In 2012, a group of well-connected Philly nightlife entrepreneurs transformed an old Spaghetti Warehouse restaurant in the Spring Garden neighborhood into Union Transfer, and it quickly became one of the most popular music venues in the city. Several nights a week, this mid-size, 1,000-capacity club books generally indie and small-label national touring bands: the garagey Heartless Bastards, retro-soul purveyors Sharon Jones and the Dap-Kings and the synthy electronic-music trio Chvrches are the types of bands that grace Union Transfer’s stage. Shows are general admission with limited seating available in the upstairs balcony. Most concertgoers stand in the main floor area in front of the stage. During all-ages shows, concertgoers need a wristband to access one of the three bars.
The chefs at Aki Japanese Fusion Restaurant & Sake Bar experiment with ingredients and recipes from a host of countries, but the flavors of Japan shine through most noticeably. Traditional Japanese entrees such as tempura-fried shrimp and teriyaki-glazed chicken offer heartier options, though the chefs also demonstrate a commitment to simple, elegant bites. The salmon nigiri "particularly rocked," according to Philadelphia Weekly, "melting on the tongue like pats of butter." Amid these familiar sushi-house staples, the menu also features a handful of items that embrace the fusion theme. Globetrotting menu options include broiled black cod marinated in miso paste and topped with mango salsa, and the tuna pancake—a tortilla layered with guacamole, raw tuna, and a spicy caviar and scallion sauce. Just like the menu, the decor has a similar fusion theme. "Although new Aki, with its red velvet booths and sleek black accents, may feel more nightclub than neighborhood sushi spot, it manages to play both roles relatively well," says Philadelphia magazine. Cherry-wood floorboards and a wall of exposed stonework help convey this homey, neighborhood spirit, while sunset-orange walls and soft lantern lighting create a lounge-like ambiance where sipping one of the bar's numerous sakes or specialty cocktails feels perfectly natural.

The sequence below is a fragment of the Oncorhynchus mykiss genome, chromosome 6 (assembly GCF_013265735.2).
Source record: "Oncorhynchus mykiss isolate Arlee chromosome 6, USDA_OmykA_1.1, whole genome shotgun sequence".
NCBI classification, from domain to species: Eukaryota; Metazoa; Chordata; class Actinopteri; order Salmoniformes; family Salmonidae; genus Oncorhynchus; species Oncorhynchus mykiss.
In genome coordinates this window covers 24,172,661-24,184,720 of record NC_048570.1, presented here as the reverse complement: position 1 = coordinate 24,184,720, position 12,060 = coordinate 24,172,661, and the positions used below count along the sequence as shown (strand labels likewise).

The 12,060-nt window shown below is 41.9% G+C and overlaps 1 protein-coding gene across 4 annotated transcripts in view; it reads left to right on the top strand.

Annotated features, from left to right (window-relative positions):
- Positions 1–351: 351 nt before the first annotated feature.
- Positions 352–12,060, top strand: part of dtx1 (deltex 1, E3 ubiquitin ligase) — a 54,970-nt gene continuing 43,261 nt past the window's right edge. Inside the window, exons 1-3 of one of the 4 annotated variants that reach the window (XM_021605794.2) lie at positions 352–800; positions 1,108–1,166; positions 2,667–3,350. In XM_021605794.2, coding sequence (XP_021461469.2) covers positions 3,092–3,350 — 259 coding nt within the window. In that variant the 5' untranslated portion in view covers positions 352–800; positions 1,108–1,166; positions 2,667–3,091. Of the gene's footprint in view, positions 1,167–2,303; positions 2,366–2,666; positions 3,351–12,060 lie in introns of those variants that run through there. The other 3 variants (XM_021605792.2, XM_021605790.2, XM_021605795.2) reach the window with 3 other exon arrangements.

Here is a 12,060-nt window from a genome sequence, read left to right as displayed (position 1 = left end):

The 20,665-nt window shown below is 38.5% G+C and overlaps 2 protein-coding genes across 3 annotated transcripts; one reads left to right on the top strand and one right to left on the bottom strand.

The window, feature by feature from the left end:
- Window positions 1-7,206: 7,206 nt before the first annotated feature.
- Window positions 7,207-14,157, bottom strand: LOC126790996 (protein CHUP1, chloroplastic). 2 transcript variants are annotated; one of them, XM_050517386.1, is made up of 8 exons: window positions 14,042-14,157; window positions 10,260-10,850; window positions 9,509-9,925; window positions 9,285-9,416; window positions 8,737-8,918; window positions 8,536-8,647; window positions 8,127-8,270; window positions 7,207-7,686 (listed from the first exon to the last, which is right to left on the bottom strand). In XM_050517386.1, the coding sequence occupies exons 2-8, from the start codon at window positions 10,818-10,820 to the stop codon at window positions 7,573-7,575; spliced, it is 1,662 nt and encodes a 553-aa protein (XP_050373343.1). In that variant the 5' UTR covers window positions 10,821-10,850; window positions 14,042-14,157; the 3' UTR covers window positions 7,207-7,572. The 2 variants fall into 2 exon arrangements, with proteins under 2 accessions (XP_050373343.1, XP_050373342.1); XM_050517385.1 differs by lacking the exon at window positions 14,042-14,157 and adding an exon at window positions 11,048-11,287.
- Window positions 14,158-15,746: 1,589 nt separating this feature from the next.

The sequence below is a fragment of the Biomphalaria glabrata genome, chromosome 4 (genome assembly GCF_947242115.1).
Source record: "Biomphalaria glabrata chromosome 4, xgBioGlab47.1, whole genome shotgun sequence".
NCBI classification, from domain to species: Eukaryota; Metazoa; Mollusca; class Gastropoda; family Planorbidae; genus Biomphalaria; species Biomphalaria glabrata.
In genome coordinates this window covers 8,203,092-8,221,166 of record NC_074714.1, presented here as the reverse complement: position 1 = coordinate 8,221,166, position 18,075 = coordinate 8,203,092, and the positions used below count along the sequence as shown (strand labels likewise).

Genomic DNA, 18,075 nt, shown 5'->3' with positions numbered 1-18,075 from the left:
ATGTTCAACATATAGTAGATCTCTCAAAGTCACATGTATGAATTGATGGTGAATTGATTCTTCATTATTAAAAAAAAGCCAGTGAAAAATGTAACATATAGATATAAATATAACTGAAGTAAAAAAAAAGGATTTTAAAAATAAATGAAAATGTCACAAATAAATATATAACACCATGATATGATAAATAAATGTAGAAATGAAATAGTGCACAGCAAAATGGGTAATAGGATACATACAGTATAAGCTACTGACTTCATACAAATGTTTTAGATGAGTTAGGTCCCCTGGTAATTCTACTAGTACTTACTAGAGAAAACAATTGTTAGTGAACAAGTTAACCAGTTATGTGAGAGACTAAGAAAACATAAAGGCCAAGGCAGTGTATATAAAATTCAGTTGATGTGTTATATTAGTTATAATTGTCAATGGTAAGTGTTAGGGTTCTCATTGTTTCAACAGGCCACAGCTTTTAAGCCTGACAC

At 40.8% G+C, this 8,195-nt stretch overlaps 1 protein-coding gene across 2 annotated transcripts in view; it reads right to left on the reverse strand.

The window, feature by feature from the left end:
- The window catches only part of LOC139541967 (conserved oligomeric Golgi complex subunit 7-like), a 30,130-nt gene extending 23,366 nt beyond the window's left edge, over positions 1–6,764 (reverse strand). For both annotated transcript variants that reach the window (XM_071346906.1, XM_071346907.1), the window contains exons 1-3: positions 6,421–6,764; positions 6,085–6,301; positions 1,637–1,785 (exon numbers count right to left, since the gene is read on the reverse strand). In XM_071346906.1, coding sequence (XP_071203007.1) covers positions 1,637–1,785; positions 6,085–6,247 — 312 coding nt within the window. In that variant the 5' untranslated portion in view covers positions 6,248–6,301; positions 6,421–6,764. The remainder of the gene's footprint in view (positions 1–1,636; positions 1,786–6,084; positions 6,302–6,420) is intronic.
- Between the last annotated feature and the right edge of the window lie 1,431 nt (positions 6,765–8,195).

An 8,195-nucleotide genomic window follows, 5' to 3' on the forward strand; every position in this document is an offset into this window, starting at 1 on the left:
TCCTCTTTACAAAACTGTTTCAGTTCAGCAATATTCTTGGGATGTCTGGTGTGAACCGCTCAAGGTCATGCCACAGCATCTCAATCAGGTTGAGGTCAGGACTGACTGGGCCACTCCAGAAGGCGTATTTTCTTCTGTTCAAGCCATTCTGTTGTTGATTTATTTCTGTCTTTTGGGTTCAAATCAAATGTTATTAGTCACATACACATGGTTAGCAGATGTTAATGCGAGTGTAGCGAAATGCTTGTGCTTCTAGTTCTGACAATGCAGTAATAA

First opened in 1968, the Electric Factory has been hosting rock shows for almost as long Puerto Rico has been a state. After dancing their faces off to headliners from Erykah Badu to the Dropkick Murphys, concertgoers can stop by The Chive Caf? to recharge with a cheesesteak or an all-beef hotdog on a potato bun, or refill their draft Yuengling at the bar. In summer, the Electric Factory reveals an outdoor location complete with more refreshment booths, vendors, and upgraded food stands.
Trilogy Hookah Lounge isn't just a place to smoke hookah with friends, though they have over 50 flavors. It's also the recipient of the "Best Hookah Bar" award from the 2013 Philadelphia Nightlife Awards and a place to mix and mingle. Swankily-dressed clientele can hit one of the three dance floors, each with a different DJ, converse over drinks at the bar, and network as they puff on flavorful hookahs. As guests socialize, staff make their way around the room replacing ashen coals with new, neon orange nuclear reactors.
The building that would eventually become Merriam Theater opened as the Sam S. Shubert Theater in 1918, honoring the famous, theater-owning Shubert family’s youngest member, who died tragically in a train accident a decade earlier. Following the fortunes of its fellow theaters, the Merriam's inaugural years saw success with toe-tapping Gershwin musicals and spine-tingling Shakespearean performances by John Barrymore. As vaudeville petered out and the country slid into a depression, the theater struggled to pay the bills through more tawdry means, hosting burlesque shows and letting patrons see the stage without its curtain. The University of Arts eventually bought the building in 1972, and restored the venue to its former glory as host to the country's finest performers.
Just about every night at 8 p.m., two musicians take their seats at opposing baby grand pianos, and the show at Jollys Dueling Piano Bar begins. For the next, say, six or so hours, they'll belt out crowd favorites by Billy Joel and Lady Gaga, pausing to take audience requests or serenade a birthday honoree. But even without the rollicking performance, there would be plenty to draw people to the bar—namely, the food and drinks. A rotating list of craft beers and sweet cocktails complements a menu of spicy bacon burgers, goat cheese flatbreads, and housemade guacamole.